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13 alignments keeps the noise impact zone (as well as the im- can compete head-to-head for the long-haul travel market pact zone of fumes, vibration, visual intrusion, and head- in its corridor. light glare at night) within a more limited geographic area. Minimize transit construction and operations costs: Cost savings are also possible from building one set of sound low-cost transit options are emphasized. walls and other environmental mitigations for both free- Build automobile-oriented station areas ways and high-speed transit versus two separate investments. Stations are close to freeway on- and off-ramps. Co-alignments can also reduce the safety hazards (and the Generous park-and-ride lots surround suburban stations. costs of mitigating them) of electric third-rails for transit Build to serve a large central business district (CBD): lines, which must be fenced off if transit runs in its own Transit line should directly serve a large CBD, the larger the alignment. In a freeway co-alignment, the freeway is the better. barrier that prevents people and animals from straying Use transit as congestion relief: transit line mainly pro- onto a rail right-of-way. vides supplementary capacity to the adjacent freeway--it Coordinated environmental review: By combining tran- is a reliever or overflow service. sit and freeway facilities, the negative impacts of both facilities together--particularly when sharing the same right- A New Paradigm for of-way--can be analyzed together, yielding potential envi- Multimodal Corridors-- ronmental review cost-savings. Segmented Travel Markets Transit-oriented development potential: Adding a tran- sit line to a freeway corridor can help create a corridor of The new paradigm offers an optimized combination of high accessibility that can channel development to a more theory, policies, practical applications, and planning processes compact, transit-oriented form while offering users a choice that can help ensure the construction of a thriving, low-cost of travel modes. Although it is unlikely that multimodal transit line operating in concert with its freeway corridor corridors can consistently and evenly achieve transit-oriented neighbor. The old paradigm was based on theoretical assump- urban form patterns seen in transit-only (non-freeway) tions that favored the transit line competing directly with its corridors across the United States, a more modest (but still freeway neighbor for long-haul corridor trips and as a reliever effective) level of density, land use diversity, and pedestrian- service during peak congestion periods. In the new paradigm, oriented design is possible, particularly around select stations however, the planning, design, and engineering efforts of that are insulated from the negative externalities of their multimodal corridors focus on providing distinct, separated, freeway neighbor. and optimized travel markets for each mode--transit line and Increased nonautomobile mode share: Increased transit freeway--while broadening the perspective of planners and services in a freeway corridor can attract former automobile politicians to use these facilities to fuel the development of patrons to ride transit, thereby reducing fuel consumption, transit-supportive land uses in the corridor. dependence on foreign oil, greenhouse gas emissions, and Market-segmentation between transit and freeway is the air, noise, and water pollution associated with auto- achieved using the following guiding principles and techniques. mobile travel. Increased transit use can also encourage pedestrian and bicycle activities in station areas, further Market-Segmented Transit and reducing the attractiveness of automobile use and creating Freeway Designs (Multimodal Coordination) pedestrian-friendly environments. The concepts and benefits of multimodal coordination are described in greater detail in Chapters 3 and 4. In brief, The Old Paradigm for station spacings and interchange spacings along each facility Multimodal Corridors are designed to give each mode an advantage either in long-haul The history of multimodal corridors is discussed in detail in or short-haul corridor trips. By dividing the travel market Chapter 2. Analysis suggests that there is a paradigm that has within the corridor, the new paradigm offers each mode the been governing the theory and practice of multimodal corridor opportunity to thrive and potentially increases the total development and operations to date--a system of ideas carrying capacity of the corridor. and actions that we will refer to as the old paradigm. This old paradigm has governed the choices (largely in the United States) Market-Segmented Urban Form Patterns made for designing parallel transit and freeway facilities. The basic assumptions of the old paradigm are Transit and freeway facilities thrive within, and encourage their own, distinct land uses. The new paradigm encourages Design for speed: few stations with long spacings between the development of separated, distinct land use and urban them make for faster transit travel times. This way, transit design environments for each mode within the same corridor.

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14 The planned orientation of urban form should be guided by portation systems (ITS) designed to enhance intermodal trans- the location of each mode's access points--freeway interchange fers and operations. ramp touch-down locations and transit stations. Ideally, transit station areas should have high-density, mixed-use, Intermodal Connections Limited to Key Locations pedestrian-oriented land uses and urban design characteristics, with select station areas designated as freeway- and bus-to- Intermodal transit stations--where park-and-ride lots, transit intermodal station areas. Freeway interchange locations bus transfer facilities, nearby freeway interchange ramps, and should have lower-density, separated uses with street designs cross-corridor pedestrian and bicycle route facilities encourage conducive to smooth traffic operations and freeway access. intermodal transfers--are a critical element of any multimodal corridor. However, since land requirements for intermodal transfer operations are often high, these stations tend to dis- Market-Specific Station Access courage transit-oriented development (TOD). As a result, the Transit stations and stops should be designed to encourage new paradigm encourages limited use of intermodal stations. desired modes of access that are conducive to the surround- These stations should be built at end-of-the-line (terminal) ing land uses and designs of the corridor's multimodal trans- locations and key midline locations where existing bus lines, portation facilities. Corridors that focus on providing freeway- freeway facilities, and/or bicycle and pedestrian routes con- competitive transit speeds should prioritize automobile and verge. In this way, a multimodal corridor should be divided bus access to their stations with a generous supply of park- into separated submarkets, with a few station areas dedicated to and-ride spaces around them, bus bays for quick bus-to-line- intermodal transfers and the rest dedicated to taking advantage haul transit transfers, and "kiss-and-ride" areas near station of and/or encouraging transit-oriented urban form. entrances to allow smooth and quick drop-off and pick-up activities. Automobile-oriented stations should be placed near Intermodal Intelligent Transportation Systems freeway interchange ramps to encourage freeway-to-transit transfers. Information and communications technology systems Corridors that focus on maximizing transit line access offer a wealth of potential for improving and optimizing to corridor land uses should encourage bicycle, pedestrian, intermodal operations in a multimodal corridor. Intermodal and bus access to stations and discourage automobile access. transfers between freeway and transit can be facilitated and Transit-oriented stations should be placed as far from free- encouraged by employing real-time traveler information sys- way interchange ramps as possible to reduce automobile/ tems that provide information on corridor traffic conditions nonautomobile conflicts. (congestion and incidents), transit schedule and schedule adherence, comparative corridor travel times (freeway versus transit), and station and destination parking availability Market Segmentation through and costs. Constrained Freeway Capacity Although sometimes controversial, some multimodal cor- The New Paradigm as a Process ridors have developed divided travel markets by constraining the capacity of the freeway. Washington DC's Orange Line/ Although this offers a new perspective on multimodal cor- I-66 corridor is a prime example of this, where the transit line ridor design and operations, it does not discard the old par- is given a speed/travel time advantage by limiting the capacity adigm methods. Rather, the new paradigm uses the old par- of the freeway to between two and three lanes in each direction. adigm's approach as a potential first step in building a The low ceiling on the carrying capacity of the freeway gives corridor where transit not only survives, but thrives. the transit line an operational advantage, particularly for long- The new paradigm proposed here is based on the intersection haul corridor trips. of three multimodal corridor types, one of which includes the crucial elements of the old paradigm. The new paradigm multimodal corridor could take one of three basic forms: Coordinated and Distinct Intermodal Operations Transit-Oriented Multimodal Corridors: an operating The new paradigm incorporates two approaches to ensuring environment conducive to transit, bicycle, and pedestrian the maximum amount of interoperability among the transit access to the transit facility line, the freeway facility, and feeder services such as bus lines, Park-and-Ride Access Multimodal Corridors: an operating and pedestrian and bicycle facilities. These are the sparing use environment conducive to automobile access to the transit of intermodal connections and the use of key intelligent trans- facility (and the form most similar to the old paradigm)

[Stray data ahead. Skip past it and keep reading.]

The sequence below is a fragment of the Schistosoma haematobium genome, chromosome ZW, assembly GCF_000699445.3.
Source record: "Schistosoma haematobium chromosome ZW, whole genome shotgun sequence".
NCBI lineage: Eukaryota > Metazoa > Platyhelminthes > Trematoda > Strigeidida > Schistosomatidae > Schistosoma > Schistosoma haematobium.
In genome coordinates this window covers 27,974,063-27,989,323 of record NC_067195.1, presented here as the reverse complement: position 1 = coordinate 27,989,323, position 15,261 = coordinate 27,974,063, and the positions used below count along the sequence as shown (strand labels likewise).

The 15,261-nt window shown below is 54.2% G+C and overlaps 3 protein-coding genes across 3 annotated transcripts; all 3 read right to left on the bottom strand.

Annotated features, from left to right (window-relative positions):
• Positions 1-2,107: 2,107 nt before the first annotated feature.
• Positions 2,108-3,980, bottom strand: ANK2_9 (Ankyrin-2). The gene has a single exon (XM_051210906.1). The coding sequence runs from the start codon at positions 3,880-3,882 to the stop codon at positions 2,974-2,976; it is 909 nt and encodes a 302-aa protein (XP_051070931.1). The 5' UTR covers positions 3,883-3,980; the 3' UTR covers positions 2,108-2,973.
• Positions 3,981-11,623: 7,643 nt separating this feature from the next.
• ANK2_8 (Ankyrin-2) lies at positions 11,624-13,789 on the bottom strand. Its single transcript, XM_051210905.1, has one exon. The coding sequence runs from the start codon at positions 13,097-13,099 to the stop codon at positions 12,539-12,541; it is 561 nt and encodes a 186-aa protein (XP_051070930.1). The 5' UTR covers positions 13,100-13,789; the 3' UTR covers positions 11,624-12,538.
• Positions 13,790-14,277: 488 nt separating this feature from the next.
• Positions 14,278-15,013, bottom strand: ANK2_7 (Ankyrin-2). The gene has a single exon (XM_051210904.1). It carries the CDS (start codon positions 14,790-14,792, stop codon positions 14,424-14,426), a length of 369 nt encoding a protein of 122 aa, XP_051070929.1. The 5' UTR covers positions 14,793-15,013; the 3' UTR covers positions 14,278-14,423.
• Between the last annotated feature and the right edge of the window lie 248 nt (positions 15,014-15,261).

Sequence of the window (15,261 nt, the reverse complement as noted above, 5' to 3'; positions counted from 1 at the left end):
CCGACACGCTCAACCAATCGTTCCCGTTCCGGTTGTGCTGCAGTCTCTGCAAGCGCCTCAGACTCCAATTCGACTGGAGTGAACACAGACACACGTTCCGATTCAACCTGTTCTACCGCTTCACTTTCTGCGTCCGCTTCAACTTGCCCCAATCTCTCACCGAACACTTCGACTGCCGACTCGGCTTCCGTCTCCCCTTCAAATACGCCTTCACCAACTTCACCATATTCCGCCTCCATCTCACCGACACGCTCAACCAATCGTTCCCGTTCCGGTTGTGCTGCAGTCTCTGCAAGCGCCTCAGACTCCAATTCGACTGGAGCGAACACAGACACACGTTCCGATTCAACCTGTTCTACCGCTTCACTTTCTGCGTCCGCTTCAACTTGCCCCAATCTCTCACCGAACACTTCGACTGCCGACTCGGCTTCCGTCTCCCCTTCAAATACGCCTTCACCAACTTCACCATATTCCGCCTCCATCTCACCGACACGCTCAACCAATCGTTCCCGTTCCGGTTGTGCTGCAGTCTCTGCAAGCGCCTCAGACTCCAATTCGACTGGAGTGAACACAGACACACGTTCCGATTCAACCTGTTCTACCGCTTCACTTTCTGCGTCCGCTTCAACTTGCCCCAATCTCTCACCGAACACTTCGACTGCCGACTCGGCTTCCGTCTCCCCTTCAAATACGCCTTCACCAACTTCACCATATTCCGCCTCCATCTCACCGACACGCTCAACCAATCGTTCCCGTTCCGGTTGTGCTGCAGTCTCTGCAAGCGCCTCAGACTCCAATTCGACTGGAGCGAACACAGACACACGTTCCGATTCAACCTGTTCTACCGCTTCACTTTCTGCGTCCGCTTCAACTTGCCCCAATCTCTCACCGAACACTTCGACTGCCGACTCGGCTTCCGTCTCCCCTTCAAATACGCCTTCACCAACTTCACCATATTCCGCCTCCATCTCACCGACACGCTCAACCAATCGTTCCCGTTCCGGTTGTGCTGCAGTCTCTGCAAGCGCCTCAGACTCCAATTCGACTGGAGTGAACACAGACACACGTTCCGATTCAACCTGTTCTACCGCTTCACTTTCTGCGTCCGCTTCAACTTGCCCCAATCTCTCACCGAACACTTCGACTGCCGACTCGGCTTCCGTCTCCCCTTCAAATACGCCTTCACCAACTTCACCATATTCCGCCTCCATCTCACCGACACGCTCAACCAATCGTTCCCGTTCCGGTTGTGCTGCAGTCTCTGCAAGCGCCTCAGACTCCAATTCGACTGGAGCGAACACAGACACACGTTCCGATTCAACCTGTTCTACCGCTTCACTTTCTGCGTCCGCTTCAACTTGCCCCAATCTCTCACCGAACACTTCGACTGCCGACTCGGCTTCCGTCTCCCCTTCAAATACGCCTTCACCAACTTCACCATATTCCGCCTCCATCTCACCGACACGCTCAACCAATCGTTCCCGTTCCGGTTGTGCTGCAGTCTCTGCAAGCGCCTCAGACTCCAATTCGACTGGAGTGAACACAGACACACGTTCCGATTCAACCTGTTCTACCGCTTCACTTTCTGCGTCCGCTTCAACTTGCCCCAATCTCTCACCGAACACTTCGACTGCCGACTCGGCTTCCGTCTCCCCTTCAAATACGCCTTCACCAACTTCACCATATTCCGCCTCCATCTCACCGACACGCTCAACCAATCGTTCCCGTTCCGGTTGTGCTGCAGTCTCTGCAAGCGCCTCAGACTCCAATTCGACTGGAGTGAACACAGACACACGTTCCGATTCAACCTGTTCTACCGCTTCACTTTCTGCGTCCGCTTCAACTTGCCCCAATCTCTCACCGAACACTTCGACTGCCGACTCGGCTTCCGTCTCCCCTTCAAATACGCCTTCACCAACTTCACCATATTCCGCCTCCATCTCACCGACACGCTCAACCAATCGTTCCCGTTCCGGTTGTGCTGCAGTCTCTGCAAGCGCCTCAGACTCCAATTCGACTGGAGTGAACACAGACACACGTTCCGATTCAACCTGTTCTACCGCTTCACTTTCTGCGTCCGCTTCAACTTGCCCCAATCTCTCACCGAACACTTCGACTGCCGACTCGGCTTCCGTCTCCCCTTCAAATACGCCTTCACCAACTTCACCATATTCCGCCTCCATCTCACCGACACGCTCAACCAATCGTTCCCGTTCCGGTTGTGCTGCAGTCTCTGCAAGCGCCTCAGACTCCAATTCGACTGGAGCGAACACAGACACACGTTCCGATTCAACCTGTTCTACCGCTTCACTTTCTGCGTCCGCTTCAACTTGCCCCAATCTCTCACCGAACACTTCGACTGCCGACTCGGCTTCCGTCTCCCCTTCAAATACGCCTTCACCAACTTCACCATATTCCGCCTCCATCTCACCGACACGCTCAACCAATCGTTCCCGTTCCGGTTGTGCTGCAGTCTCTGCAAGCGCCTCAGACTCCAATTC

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15 Transit Optimized/Freeway Constrained Multimodal Limited Intermodal Stations: With the possible exception Corridors: an environment where transit is given an oper- of end-of-the-line or terminal stations, stations have few if ational advantage over the freeway by constraining the any park-and-ride spaces, bus bays or other bus connection capacity of the freeway facilities that can disrupt pedestrian and bicycle access to stations. Transit-Oriented Multimodal Corridors Park-and-Ride Access Multimodal Corridors Transit-oriented multimodal corridors are designed to give (1) transit a performance advantage in serving short- and Park-and-ride-access multimodal corridors are designed medium-length trips and (2) the freeway a performance advan- to provide high levels of automobile access within, and high tage for serving long-haul corridor trips. This travel market transit speeds through, the corridor. This is achieved through segmentation is achieved through several means: several, mutually supporting design and operational elements: Transit-Oriented Complementary Multimodal Coordi- Automobile-Oriented Complementary Multimodal Co- nation: Provide a high density of transit stations with close ordination: Transit provides a long-haul travel alternative spacings (between 0.50 and 0.75 mile) and a low density of to the freeway. The corridor is designed to have a low density freeway interchanges with long spacings (more than 1 mile). of transit stations with long spacings (more than 0.75 mile) This configuration encourages two performance outcomes: and a low density of freeway interchanges with long spacings High transit and low freeway accessibility to corridor (between 0.25 and 0.50 mile). This configuration encourages land uses the following two performance outcomes: High freeway automobile speeds and (relatively) slower Low transit and high freeway accessibility to corridor transit speeds land uses Transit-Oriented Urban Form: encourage transit- Low freeway automobile speeds and (relatively) high transit speeds supportive land uses and urban design qualities in the Automobile-Oriented Urban Form: Allow automobile- corridor, particularly near stations, while allowing oriented land uses and urban design qualities in the corridor, automobile-oriented land uses and urban design qualities particularly near interchanges and non-CBD stations, but near freeway interchange ramps. put in place transit-oriented land use controls and plans Station-area urban form: high residential and employ- that will enable the corridor to evolve into a more transit- ment densities in the corridor and a grid-type street friendly environment in the future. network that encourages nonautomobile travel in sta- Stationareaurban form: low residential and employment tion areas. Station area land uses are transit-oriented, densities in most of the corridor, with the exception of with higher density, mixed-use, and pedestrian-friendly a few destination station areas with high employment development. densities. The primarily low-density form is punctuated by Interchange area urban form: lower residential densities high-density employment station areas (like those found and employment land uses; high-capacity, high-speed in a CBD) where transit riders who accessed the transit street designs. line by car can walk to their destinations. Implement a Transit-Oriented Station Access: Transit stations are hierarchical, high-capacity street network that encourages designed to favor nonautomobile access. Trip origin high-speed automobile travel throughout the corridor. stations are placed as far as possible from the freeway and Interchange area urban form: low-density residential its off-ramps to reduce the amount of automobile traffic and employment land uses; high-capacity, high-speed in the station-area neighborhoods as well as the negative street designs. externalities of the freeway facility itself. Stations should be Automobile-Oriented Station Access: The transit line's placed as far from freeway interchanges as possible to avoid non-CBD stations are designed to favor automobile access. automobile/nonautomobile conflicts and encourage non- Trip origin stations are placed close to the freeway interchange automobile access to stations. ramps to facilitate quick, easy transfer from the freeway to the Corridor-Wide Jobs-Housing Balance: Ideally, travel flows transit line; trip destination stations (such as those serving a through the corridor are relatively balanced, so the capacities CBD) are placed far away to promote pedestrian movements of the freeway and transit line are maximized. Balanced within employment centers. Origin stations have ample travel flows can be achieved by a corridorwide jobs-housing park-and-ride capacity and a high-capacity street network balance, where no station or group of stations is only a nearby to handle the peak-period demand at stations from destination (such as a CBD) or a residential trip generator. park-and-riders and pick-up/drop-off activities.